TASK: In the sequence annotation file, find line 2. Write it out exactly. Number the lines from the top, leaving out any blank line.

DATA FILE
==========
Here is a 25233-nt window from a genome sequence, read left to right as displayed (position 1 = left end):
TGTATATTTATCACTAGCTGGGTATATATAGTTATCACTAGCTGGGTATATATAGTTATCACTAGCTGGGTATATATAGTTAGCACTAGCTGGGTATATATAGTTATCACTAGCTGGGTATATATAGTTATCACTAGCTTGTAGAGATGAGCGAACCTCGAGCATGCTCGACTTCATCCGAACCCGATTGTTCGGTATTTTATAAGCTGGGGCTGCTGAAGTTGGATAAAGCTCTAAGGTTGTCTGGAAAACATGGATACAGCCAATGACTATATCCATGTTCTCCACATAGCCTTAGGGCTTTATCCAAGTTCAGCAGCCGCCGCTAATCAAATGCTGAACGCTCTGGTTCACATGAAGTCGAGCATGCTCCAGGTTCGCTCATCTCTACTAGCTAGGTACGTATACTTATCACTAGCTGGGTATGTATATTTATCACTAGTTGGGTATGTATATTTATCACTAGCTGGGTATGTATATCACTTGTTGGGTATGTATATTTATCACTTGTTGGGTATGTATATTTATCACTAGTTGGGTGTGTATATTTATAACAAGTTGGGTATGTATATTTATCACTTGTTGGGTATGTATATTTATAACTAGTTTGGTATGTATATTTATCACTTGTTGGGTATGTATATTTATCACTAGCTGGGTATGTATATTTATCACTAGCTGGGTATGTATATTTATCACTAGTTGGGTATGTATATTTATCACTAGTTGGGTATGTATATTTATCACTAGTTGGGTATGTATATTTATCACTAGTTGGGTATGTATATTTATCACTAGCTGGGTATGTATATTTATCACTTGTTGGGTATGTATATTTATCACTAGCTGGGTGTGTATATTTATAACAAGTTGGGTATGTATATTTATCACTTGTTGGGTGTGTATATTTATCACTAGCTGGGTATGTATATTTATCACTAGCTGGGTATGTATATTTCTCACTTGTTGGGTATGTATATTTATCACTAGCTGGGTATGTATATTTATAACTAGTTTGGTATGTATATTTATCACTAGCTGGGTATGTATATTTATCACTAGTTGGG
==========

TGTATATTTATCACTAGCTGGGTATATATAGTTATCACTAGCTGGGTATATATAGTTATCACTAGCTGGGTATATATAGTTAGCACTAGCTGGGTATATATAGTTATCACTAGCTGGGTATATATAGTTATCACTAGCTTGTAGAGATGAGCGAACCTCGAGCATGCTCGACTTCATCCGAACCCGATTGTTCGGTATTTTATAAGCTGGGGCTGCTGAAGTTGGATAAAGCTCTAAGGTTGTCTGGAAAACATGGATACAGCCAATGACTATATCCATGTTCTCCACATAGCCTTAGGGCTTTATCCAAGTTCAGCAGCCGCCGCTAATCAAATGCTGAACGCTCTGGTTCACATGAAGTCGAGCATGCTCCAGGTTCGCTCATCTCTACTAGCTAGGTACGTATACTTATCACTAGCTGGGTATGTATATTTATCACTAGTTGGGTATGTATATTTATCACTAGCTGGGTATGTATATCACTTGTTGGGTATGTATATTTATCACTTGTTGGGTATGTATATTTATCACTAGTTGGGTGTGTATATTTATAACAAGTTGGGTATGTATATTTATCACTTGTTGGGTATGTATATTTATAACTAGTTTGGTATGTATATTTATCACTTGTTGGGTATGTATATTTATCACTAGCTGGGTATGTATATTTATCACTAGCTGGGTATGTATATTTATCACTAGTTGGGTATGTATATTTATCACTAGTTGGGTATGTATATTTATCACTAGTTGGGTATGTATATTTATCACTAGTTGGGTATGTATATTTATCACTAGCTGGGTATGTATATTTATCACTTGTTGGGTATGTATATTTATCACTAGCTGGGTGTGTATATTTATAACAAGTTGGGTATGTATATTTATCACTTGTTGGGTGTGTATATTTATCACTAGCTGGGTATGTATATTTATCACTAGCTGGGTATGTATATTTCTCACTTGTTGGGTATGTATATTTATCACTAGCTGGGTATGTATATTTATAACTAGTTTGGTATGTATATTTATCACTAGCTGGGTATGTATATTTATCACTAGTTGGG